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Holborn Sponsors 2015 General Assembly Meeting of NAMIC, featuring Daniel Pink

Holborn was the proud sponsor of the Tuesday morning 2015 General Assembly meeting of NAMIC, featuring Daniel Pink. Daniel H. Pink is the author of several provocative, bestselling books about business, work, and behavior. His latest is To Sell is Human: The Surprising Truth About Moving Others, which uses social science, survey research, and rich stories to offer a fresh look at the art and science of sales. The comments contained here are a synthesis of the remarks made by Mr. Pink.


Selling has changed more in the past 10 years than in the previous 100 years

holborn sponsors 2015 general assembly meeting of NAMIC

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A key change has been in the shifting of power from the seller to the buyer, with much greater transparency, buyers have much more information at their disposal, and far more choices in product providers. These changes have armed buyers with more effective ways to talk back to sellers.

The A, B, C’s of selling has evolved from “Always Be Closing,” to “Attunement, Buoyancy and Clarity.”

A. Attunement; taking in the buyer’s perspectives is critical in becoming attuned to their needs and objectives. If you feel, or act too powerful it can be counterproductive and distort your ability to clearly see others’ views.

B. Buoyancy; The need to stay afloat in an ocean of rejection. Today’s millennials received huge amounts of self-esteem building from their parents, and are often ill-equipped to deal with the near constant rejection in sales. Instead you need to better prepare, anticipate rejection and learn from it.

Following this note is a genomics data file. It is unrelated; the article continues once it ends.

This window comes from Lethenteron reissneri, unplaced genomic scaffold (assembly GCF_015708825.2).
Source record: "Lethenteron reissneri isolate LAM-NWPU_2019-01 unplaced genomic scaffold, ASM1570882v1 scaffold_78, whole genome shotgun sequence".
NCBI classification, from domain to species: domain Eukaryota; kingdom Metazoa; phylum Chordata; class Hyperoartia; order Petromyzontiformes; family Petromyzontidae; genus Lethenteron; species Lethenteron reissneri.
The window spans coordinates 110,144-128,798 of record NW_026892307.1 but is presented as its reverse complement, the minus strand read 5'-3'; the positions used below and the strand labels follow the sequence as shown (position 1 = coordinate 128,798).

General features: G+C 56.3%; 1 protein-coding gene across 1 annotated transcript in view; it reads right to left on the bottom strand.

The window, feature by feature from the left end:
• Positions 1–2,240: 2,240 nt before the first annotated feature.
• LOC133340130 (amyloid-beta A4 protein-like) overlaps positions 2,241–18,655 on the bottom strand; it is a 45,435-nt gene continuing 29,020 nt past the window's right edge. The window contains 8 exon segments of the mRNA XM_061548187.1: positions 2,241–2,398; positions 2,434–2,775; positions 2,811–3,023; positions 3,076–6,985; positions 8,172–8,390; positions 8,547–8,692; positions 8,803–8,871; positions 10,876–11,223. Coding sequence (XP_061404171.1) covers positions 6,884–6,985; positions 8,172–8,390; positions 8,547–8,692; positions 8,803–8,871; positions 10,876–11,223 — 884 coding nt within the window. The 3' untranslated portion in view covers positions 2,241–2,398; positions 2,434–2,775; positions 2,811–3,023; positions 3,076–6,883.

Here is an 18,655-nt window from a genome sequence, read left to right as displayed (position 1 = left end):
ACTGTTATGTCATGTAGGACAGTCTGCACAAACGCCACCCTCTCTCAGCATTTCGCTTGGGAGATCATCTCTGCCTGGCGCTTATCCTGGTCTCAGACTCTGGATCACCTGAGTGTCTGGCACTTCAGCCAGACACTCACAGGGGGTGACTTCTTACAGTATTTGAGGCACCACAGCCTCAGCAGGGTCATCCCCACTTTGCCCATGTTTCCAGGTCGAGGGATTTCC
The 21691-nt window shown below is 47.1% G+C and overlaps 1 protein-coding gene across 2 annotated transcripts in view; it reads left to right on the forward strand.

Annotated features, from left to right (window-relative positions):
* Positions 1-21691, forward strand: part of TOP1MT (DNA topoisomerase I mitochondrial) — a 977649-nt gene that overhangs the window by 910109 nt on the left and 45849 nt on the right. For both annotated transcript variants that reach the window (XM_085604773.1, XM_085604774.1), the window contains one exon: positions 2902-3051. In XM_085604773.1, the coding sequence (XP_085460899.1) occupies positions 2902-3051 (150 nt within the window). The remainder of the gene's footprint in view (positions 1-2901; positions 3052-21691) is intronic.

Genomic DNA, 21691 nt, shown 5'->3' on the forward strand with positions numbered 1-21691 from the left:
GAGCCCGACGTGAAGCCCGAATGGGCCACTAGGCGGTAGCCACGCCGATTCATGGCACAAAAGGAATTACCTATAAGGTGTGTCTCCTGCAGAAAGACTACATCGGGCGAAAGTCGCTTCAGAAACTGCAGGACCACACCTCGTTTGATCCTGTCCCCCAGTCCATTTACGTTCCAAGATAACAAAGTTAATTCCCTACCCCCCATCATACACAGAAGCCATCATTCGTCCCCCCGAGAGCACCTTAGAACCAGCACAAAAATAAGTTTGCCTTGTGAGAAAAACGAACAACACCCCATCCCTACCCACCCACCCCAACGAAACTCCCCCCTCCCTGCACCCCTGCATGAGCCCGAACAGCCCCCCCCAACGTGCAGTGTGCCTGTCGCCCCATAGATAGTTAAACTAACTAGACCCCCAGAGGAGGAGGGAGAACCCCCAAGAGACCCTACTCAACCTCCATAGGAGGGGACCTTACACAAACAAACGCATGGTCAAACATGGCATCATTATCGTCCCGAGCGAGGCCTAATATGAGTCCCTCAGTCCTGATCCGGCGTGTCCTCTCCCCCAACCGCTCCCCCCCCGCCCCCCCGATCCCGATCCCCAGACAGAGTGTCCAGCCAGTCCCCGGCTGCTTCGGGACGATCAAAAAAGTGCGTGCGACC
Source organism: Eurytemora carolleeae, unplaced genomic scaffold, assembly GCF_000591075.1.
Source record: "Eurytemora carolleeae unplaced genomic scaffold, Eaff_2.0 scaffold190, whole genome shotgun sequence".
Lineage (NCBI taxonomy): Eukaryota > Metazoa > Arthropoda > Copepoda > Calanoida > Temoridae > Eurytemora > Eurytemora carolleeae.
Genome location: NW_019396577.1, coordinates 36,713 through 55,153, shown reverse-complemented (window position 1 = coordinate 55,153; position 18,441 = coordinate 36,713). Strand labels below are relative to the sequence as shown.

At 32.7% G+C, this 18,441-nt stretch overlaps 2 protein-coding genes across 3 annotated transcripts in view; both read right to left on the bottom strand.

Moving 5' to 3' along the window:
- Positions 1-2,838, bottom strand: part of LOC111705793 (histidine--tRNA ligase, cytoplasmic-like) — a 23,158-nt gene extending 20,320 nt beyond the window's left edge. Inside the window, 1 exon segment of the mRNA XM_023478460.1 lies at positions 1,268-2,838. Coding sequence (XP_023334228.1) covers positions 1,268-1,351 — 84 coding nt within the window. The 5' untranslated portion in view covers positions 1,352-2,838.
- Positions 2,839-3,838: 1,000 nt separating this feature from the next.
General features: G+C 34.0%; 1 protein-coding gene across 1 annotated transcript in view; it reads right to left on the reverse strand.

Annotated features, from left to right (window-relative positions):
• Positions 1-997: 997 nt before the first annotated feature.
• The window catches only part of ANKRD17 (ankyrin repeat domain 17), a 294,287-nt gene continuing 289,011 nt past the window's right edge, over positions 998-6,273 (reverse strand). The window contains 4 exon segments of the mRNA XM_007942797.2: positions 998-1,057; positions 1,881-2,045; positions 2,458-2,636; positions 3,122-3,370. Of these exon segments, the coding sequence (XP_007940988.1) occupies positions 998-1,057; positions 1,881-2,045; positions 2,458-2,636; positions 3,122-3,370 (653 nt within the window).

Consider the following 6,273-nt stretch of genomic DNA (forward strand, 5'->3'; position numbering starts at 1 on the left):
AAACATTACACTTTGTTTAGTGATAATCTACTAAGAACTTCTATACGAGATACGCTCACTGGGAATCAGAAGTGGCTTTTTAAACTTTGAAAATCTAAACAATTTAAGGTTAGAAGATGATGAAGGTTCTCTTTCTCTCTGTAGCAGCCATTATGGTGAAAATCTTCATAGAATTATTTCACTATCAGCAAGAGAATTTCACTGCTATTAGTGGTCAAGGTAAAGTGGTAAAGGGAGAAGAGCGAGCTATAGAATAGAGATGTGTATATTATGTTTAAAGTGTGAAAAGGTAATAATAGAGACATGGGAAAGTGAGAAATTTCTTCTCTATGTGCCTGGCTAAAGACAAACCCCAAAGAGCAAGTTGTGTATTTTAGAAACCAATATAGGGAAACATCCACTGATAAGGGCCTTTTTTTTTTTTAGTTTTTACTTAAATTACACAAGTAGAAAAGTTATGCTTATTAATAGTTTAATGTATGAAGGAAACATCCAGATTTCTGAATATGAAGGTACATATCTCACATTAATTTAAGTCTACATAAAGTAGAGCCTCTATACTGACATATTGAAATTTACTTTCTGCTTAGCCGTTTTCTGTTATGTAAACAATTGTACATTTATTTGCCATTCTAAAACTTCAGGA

C. Clarity; Key functions of selling have morphed from accessing information to knowing what to do with the information (“curate information”).

To be successful in sales today, be a problem finder by anticipating problems, instead of simply a problem solver.


1. Do not be a glad-hander. Be yourself; be genuine. Serving others, listening, evidencing expertise are all more important than flattering your prospects. (i.e., adult-to-adult relationship, rather than master and servant)

2. Ask questions rather than making statements. Questions will elicit an active response, and in the process the listener will develop their own personal reasons to support their position. An example was given when Ronald Reagan said in his debate with the then President Jimmy Carter, “ask yourselves, are you better off today than you were 4 years ago?” This question effectively turned many people towards Reagan by individually answering the question and feeling emphatic about it. So asking a question can be more persuasive than simply providing an answer. However, you should only ask a question when the facts are clearly on your side!

3. Pointing out small, honest blemishes in an otherwise strong offering can enhance its attractiveness to a prospective buyer. Adding a minor negative detail after laying out several positive features ironically increases the salience of the positive information. By providing an honest basis for comparison with full disclosure will enhance how you are received.

4. In predicting a buyer’s likely response, salespeople tend to overemphasize the buyer’s likely predisposition, whereas the context has more influence in driving their behavior. An example was cited where college students were approached for involvement in a charitable activity. The study consisted of two groups of students and two different approaches:

Two groups of students:

1. Least likely to get involved
2. Most likely to get involved

Two different approaches were taken
1. General letter to each of the two student groups
2. Specific letter to each group.

The difference being that the specific letter provided details of ways to get involved that was clear and easy to act upon. The uptake from each of the four categories of respondents surveyed was as follows:

Read Holborn’s full NAMIC Speaker Summary >>

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